King Edward VI Grammar School, Louth

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King Edward VI Grammar School
Motto Dieu Et Mon Droit
Established 1276
Type Foundation grammar school
Headteacher James Laccelles
Founder Edward VI
Location Edward Street
Louth
Lincolnshire
LN11 9LL
England Coordinates: 53°21′49″N 0°00′35″W / 53.3636°N 0.0098°W / 53.3636; -0.0098
Local authority Lincolnshire
DfE number 925/5405
DfE URN 120701 Tables
Ofsted Reports
Students 795
Gender Coeducational
Ages 11–18
Houses Tennyson, Hobart, Franklin, Smith
Colours Red and Blue
         
Alumni Old Ludensians
Website King Edward VI Grammar School website

King Edward VI Grammar School (sometimes abbreviated to KEVIGS) is a grammar school in Louth, Lincolnshire, England.

History[edit]

King Edward VI Grammar School is one of the oldest schools in the country.[citation needed] As early as the 8th century schooling was available at Louth,[1] but the oldest reference to a school is in a passage by Simon De Luda, the town's schoolmaster, in 1276.[1] According to records the school was funded by the town's religious and merchant guilds, and a Chantry established by Thomas of Louth in 1317.[citation needed] The dissolution of the monasteries in 1548 placed the future of education in Louth at risk.[2] Leading figures in the local community petitioned the King, Edward VI, to secure the school's future, and on 21 September 1551 the school was given a plot of land and money raised from three fairs by the king,[1] which was administered by a Foundation which exists to this day.[citation needed] In 1564, Elizabeth I granted the manor of Louth and some additional property to support the school.[1]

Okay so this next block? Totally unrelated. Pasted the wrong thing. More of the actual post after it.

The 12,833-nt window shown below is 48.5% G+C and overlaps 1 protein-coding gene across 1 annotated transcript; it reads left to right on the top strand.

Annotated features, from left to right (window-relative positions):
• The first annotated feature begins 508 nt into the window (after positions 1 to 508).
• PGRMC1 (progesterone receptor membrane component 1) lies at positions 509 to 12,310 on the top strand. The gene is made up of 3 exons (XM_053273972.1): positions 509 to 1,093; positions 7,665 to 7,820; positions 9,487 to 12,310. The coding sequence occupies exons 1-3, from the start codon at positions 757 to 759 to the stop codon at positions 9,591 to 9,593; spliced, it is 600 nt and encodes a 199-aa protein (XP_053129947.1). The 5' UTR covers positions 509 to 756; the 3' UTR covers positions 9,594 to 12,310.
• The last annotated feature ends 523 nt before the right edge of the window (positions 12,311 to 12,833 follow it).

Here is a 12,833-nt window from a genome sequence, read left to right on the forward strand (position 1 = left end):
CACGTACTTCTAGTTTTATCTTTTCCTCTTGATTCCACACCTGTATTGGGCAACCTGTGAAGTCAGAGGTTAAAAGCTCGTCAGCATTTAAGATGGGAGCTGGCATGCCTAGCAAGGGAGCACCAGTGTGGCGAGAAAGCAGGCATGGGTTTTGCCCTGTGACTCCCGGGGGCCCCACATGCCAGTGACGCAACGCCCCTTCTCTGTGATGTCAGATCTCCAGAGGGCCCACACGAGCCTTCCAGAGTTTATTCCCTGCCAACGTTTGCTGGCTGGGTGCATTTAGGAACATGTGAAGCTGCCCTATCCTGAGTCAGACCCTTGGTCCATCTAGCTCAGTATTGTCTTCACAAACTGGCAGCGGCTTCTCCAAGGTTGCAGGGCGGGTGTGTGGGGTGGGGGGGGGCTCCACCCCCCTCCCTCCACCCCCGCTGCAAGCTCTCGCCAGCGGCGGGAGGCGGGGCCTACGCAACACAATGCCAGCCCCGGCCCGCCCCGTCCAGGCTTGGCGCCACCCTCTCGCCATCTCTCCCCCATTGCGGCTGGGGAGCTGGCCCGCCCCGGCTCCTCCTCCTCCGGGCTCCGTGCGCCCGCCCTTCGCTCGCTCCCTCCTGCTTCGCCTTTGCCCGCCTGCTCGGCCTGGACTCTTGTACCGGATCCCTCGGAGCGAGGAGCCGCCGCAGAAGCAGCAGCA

Until 1964 King Edward's was a boys' school. In 1903 a girls' boarding school for 400 pupils was established nearby in Westgate House on Westgate, which became King Edward VI Girls' Grammar School. Both schools amalgamated in 1965 when administered by the Lindsey Education Committee. In the same year the amalgamated school took pupils from age 14–18, as part of the 'Louth Plan' which stipulated that education be provided by one selective 14–18 school and three 11–16 high schools (Monks' Dyke, Cordeaux and John Birkbeck).[citation needed] When the Louth Plan was rescinded in 1997 the school returned to receiving 11–13 year olds as part of its intake. The school achieved Foundation status in 1998 and became a Specialist Science College in 2003.[citation needed]

School male boarders lived at The Lodge on Edward Street until 1971, afterwards at The Sycamores on Westgate, and later at an old maternity hospital on Crowtree Lane next to the main school building. Girls boarded at Masson House and The Limes houses on Westgate.

In 2007 the school made the news after agreeing to pay a former teacher £625,000 - the largest ever teacher compensation package - following a 3 year long battle by teachers' union NASWUT, after he was permanently crippled by an electric shock caused by faulty wiring in a science lab. [3]

Admissions[edit]

Pupils pass the Eleven Plus examination to attend the school, and many come from satellite villages surrounding it.

Extracurricular activities[edit]

The School's Edwards Theatre Company performs at the Edinburgh Festival Fringe annually.[citation needed] The Company is open to students aged 15 and above. The school organises school trips and outings, including an annual ski trip, annual music tours to European countries, and trips to the USA, and also day outings to various parts of the UK.[citation needed]

The school runs a Combined Cadet Force, with an Army section (afflitated to the 2nd Battalion Royal Anglian Regiment) and an RAF section. It has over 100 Cadets attending weekly parade nights and training weekends, and each section attends a summer camp at the end of the school year.[4] Recent army camps include those at Nesscliffe and Penally, and recent RAF camps include those at RAF St Mawgan[clarification needed] and RAF Lossiemouth.[citation needed]

Notable former pupils[edit]

References[edit]

  1. ^ a b c d Louth, LIN. GENUKI. Retrieved on 19 March 2013.
  2. ^ History of Louth. Allseasonsuk.com. Retrieved on 19 March 2013.
  3. ^ http://www.tes.co.uk/article.aspx?storycode=2434511
  4. ^ http://www.kevigs.lincs.sch.uk/?_id=494[dead link]
  5. ^ Peter Surtees. Daily Telegraph. (4 March 2002). Retrieved 19 March 2013.
  6. ^ "Tennyson's tree faces the axe"; BBC News, 18 June 2001. Retrieved 26 May 2012
  7. ^ "Victoria Cross and medals from Lincolnshire hero to be auctioned". Lincolnshire Echo. 4 December 2014. 

External links[edit]